Category: Psychosocial health


Red Cliffs, seasonal crescendo, riot of Spring

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Death Dowry

This may be a mis-nomer—but it comes from the reality that there are things we relish and deny ourselves throughout life. Perhaps it’s legitimate to purchase, embrace, plan some of these things for our final days. This came to me while at the Jefferson Hotel in Richmond. I relished the bathrobe provided in the room, I was so sad that it wasn’t until the second night that I realized it was for me to use. As I reached  to untie the sash, the texture was sooo rich. Like my mom’s meringue, only fluffier. I priced a carbon copy in the…

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Fool’s Gold

All that glitters is not gold. When choosing a place for a loved one with dementia it is very important to research what is truly being offered. Is it simply a secured unit? Does it have a different staffing ratio? Is  the staff  trained in dementia care? An individual with dementia has unique activity needs. How is that accommodated on the unit?  Is the unit designed to encourage reminiscence? As a caregiver, you are very aware of the unique challenges your loved one presents in the face of medication; meals; loss of independence. How is the facility prepared to meet…

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Pioneer Network

Last weekend passionate people committed to changing the face of long-term care met in Little Rock, Arkansas.  1200 strong, they came from many states, many types of care backgrounds but focused on one goal—changing care.  It was an inspiring gathering with long-time personal heroes like Bill Thomas and Dr. Richard Taylor taking concepts to a new level.  I was fortunate enough to be one of many guides to personalizing care.  It was a powerful weekend that will serve as fuel for my teaching, my research and my writing.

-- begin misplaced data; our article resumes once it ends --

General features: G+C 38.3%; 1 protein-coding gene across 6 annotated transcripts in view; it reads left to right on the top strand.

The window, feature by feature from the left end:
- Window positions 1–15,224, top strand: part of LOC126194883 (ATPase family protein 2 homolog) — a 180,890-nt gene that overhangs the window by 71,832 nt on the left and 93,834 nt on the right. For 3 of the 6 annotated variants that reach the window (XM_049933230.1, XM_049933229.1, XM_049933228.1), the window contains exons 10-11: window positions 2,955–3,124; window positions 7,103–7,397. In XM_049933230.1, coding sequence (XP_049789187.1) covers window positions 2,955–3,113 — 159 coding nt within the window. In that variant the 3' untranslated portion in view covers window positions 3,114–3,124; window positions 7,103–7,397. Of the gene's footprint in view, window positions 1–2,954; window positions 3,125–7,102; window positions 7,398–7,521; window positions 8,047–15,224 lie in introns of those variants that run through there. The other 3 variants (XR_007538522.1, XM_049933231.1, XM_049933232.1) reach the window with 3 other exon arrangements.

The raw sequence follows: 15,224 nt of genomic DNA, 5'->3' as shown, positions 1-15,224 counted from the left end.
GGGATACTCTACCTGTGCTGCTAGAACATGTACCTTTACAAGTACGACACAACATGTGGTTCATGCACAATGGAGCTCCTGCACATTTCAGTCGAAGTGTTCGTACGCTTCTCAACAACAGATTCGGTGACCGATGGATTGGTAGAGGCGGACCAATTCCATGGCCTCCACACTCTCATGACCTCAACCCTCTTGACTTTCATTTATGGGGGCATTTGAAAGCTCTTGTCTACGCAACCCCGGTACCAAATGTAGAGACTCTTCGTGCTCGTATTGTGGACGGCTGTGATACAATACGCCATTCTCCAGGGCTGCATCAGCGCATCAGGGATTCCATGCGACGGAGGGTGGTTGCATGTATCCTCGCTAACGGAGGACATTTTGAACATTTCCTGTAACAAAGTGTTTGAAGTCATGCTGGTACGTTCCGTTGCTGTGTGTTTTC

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“A tree planted by the river is evergreen . . .”  This Jeremiah verse 17:8 has been my mantra in providing dementia care.  As a healthcare worker I have seen how quickly an elder can die though still breathing, still receiving excellent medical and physical care.  The river that once flowed through their life, had moved as surely as a tree that was uprooted.  Transplanted to a sterile environment that lacks the unique characteristics that once made them thrive.  This environment has many caretakers that tend their physical needs but just a few whose role is to tend their spirit. …

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Count Your Blessings

He came to us through the labyrinth of university closed doors. Ninety-two years old, Jesse G. wanted to develop a cognitive brain program. He landed on Dr. E’s desk because she has a big heart and hoped to gain future goodwill for research in the assisted living arena. He was a successful business man with a passion to get his peers out of their depression and back into life. By the time our research team met with him, he had formulated an entire program of reminiscence as well as a battery of tests to assess its value. He envisioned starting…

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Breadcrumbs Through the Forest

An analogy of Alzheimer’s disease could be one of a forest being taken over by undergrowth. The clear paths that once existed neuron to neuron are being overtaken by plagues and tangles that make the cognitive journey difficult. When the thoughts are no longer connecting to guarantee recognition of loved ones and tasks of daily living, more care providers are added. These are folks who don’t know the individual at all but hopefully understand the disease and its impact. How do they get to know the “resident”, “patient”, or “client”? They need a trail of breadcrumbs through the undergrowth. That’s…

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